Oh, they’re pretty certainly, but that’s all. And I was really struck by this commercial the instant I saw it, and would have covered it regardless of which women were in it.
But still, the choice is not irrelevant, so you’ve definitely got a point there. Given their reputation then, if you’re going to use Girls’ Generation in a commercial, then you’re going to portray them as cutesy, harmless and doll-like; on a similar note, I was going to mention (but didn’t) that a commercial without them in mini-shorts might have gotten far more attention. And considering that that’s the image that they (or rather their company) choose to project for themselves then it itself there’s nothing wrong with a commercial with them acting in character so to speak. It becomes more of an issue though, if that’s the only image of women projected in commercials, regardless of the groups, celebrities and models featured.
Mu impression is that images of women comparable to the men in this commercial are somewhat lacking in the Korean media overall. I realize that that’s a bit of a generalization though, so, following on from JohnB’s comment, I’m going to start looking at Shinhan Bank’s old commercials to see if the image of women presented in this commercial is countered by more positive ones earlier. I’ll post and discuss what i find either as an update to this post or (more likely) a new post next week.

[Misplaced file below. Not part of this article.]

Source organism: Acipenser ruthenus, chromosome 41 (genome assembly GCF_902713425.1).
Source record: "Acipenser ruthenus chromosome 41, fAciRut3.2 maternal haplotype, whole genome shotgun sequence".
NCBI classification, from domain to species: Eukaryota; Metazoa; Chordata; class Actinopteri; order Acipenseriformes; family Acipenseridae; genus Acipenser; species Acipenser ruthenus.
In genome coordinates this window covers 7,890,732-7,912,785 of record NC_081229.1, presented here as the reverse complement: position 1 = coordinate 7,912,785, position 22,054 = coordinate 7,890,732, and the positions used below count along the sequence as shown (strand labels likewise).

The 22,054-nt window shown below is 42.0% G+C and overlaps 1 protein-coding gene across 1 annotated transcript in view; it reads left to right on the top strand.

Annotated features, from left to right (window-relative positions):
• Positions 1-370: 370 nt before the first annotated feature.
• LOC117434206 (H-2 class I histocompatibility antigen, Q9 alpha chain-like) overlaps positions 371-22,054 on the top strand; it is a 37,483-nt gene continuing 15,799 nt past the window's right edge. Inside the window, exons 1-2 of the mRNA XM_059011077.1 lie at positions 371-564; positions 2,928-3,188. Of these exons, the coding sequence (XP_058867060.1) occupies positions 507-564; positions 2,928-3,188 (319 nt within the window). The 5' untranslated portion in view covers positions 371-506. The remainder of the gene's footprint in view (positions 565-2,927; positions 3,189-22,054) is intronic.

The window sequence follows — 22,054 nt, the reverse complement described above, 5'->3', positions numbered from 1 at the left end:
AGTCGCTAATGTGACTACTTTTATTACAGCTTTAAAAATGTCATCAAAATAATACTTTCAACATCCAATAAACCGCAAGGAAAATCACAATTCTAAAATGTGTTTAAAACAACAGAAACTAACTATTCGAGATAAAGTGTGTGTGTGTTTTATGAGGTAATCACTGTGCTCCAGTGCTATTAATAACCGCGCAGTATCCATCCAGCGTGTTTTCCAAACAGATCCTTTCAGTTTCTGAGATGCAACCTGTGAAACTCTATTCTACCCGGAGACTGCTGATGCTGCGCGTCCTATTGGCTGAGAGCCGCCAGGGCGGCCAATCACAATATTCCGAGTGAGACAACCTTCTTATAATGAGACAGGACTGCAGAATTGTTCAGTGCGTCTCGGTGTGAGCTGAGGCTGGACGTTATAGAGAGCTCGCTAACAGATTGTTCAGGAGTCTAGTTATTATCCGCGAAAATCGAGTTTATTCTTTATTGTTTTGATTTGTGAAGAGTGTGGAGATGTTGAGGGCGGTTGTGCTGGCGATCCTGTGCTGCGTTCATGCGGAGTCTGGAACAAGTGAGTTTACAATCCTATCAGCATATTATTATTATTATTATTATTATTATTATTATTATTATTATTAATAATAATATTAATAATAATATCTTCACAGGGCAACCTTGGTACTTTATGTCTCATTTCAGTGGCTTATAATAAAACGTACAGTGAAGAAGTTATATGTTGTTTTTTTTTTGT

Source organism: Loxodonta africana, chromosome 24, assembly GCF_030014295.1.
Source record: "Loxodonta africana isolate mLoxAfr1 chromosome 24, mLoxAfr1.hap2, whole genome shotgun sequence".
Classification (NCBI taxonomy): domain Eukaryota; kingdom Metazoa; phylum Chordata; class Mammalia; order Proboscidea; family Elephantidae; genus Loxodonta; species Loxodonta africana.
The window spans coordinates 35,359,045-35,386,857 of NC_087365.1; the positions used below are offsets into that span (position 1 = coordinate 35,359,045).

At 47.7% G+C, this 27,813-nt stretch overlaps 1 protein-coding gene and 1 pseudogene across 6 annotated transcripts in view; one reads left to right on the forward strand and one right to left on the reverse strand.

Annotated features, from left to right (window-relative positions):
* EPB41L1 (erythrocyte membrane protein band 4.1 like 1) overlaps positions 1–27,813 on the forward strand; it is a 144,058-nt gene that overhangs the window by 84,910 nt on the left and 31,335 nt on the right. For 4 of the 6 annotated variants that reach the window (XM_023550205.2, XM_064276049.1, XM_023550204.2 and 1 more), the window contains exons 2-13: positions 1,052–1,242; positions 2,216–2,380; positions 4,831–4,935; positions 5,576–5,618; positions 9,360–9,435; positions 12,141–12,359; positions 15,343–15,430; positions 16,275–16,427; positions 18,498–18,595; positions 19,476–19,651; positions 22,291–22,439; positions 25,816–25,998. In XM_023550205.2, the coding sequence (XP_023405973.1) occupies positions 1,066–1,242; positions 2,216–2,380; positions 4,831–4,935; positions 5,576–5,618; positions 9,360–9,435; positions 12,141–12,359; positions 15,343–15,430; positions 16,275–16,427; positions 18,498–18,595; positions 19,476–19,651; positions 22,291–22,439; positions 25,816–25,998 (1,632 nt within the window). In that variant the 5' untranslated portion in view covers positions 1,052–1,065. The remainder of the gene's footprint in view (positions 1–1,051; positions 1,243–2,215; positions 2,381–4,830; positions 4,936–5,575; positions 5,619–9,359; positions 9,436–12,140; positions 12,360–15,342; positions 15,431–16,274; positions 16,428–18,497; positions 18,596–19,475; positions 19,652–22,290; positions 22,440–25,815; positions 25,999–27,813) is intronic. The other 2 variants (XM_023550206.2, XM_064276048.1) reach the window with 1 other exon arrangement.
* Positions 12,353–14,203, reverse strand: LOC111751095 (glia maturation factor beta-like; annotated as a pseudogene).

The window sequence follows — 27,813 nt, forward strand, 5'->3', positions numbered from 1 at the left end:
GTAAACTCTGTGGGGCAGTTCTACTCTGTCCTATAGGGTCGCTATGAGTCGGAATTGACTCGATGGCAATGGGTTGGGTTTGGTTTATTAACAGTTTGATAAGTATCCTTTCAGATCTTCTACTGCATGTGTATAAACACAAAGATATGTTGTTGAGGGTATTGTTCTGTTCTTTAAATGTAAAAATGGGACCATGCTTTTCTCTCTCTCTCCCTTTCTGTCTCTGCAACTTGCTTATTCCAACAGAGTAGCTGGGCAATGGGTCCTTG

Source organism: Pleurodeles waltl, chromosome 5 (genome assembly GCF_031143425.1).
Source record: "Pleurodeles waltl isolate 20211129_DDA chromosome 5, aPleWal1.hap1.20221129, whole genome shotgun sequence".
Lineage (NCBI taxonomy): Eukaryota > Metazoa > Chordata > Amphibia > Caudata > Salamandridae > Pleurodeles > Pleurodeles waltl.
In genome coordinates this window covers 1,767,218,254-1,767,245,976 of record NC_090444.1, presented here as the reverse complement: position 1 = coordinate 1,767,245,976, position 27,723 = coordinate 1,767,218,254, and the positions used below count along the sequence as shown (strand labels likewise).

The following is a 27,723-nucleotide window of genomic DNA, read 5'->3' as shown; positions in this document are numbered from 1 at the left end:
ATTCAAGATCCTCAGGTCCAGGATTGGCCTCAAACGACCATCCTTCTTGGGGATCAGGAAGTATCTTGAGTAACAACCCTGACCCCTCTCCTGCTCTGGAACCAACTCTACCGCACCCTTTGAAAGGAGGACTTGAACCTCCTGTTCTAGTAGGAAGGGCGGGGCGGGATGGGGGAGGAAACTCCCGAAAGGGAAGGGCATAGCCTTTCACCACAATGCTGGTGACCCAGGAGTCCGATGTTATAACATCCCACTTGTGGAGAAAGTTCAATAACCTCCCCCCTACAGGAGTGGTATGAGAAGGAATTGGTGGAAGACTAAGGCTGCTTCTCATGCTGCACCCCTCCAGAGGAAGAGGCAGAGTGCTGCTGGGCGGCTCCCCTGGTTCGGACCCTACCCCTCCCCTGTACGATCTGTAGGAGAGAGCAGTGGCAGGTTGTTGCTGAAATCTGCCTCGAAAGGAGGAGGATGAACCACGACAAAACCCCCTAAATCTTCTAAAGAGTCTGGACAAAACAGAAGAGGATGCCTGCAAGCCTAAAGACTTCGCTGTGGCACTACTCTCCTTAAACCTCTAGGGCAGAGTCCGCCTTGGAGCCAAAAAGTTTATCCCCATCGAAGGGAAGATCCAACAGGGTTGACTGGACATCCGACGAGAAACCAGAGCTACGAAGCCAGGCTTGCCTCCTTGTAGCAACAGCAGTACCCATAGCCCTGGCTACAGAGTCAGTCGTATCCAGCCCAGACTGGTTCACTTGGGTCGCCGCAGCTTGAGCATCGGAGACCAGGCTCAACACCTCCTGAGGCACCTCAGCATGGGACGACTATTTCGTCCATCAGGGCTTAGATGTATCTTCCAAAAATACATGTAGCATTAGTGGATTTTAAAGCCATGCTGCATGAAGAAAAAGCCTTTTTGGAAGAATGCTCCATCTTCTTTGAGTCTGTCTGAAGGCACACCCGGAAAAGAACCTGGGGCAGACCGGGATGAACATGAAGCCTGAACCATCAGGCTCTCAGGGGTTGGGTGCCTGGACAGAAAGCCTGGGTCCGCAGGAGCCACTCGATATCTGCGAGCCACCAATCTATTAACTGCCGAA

yeah so Korean men are kind of obsessed with hypersexualized young girls, especially when they are in servile roles. What else is new?! I feel like you blog about this all the time. About the gender inequality and how women are objectified in the disturbingly conservative yet lolita-centric korean pop culture scene.
I think maybe you should stop blogging about how mad you are that korean entertainment is forcing you to delve into your inner pervert to find these pre-pubescent-looking underage minors attractive.
Also, maybe you haven’t been in the states in a while, but American teens DEFINITELY wear tighter jeans to class than anything SNSD wears in a music video.
I get that you’re angsty about not being able to bang them, but no one actually believes that you (as a white male living in Korea and therefore destined to always be cast as the “creepy other,” whether or not you are willing to accept this) have only their integrity as subversively subjugated females in mind, so really I think it’s time to find a new topic.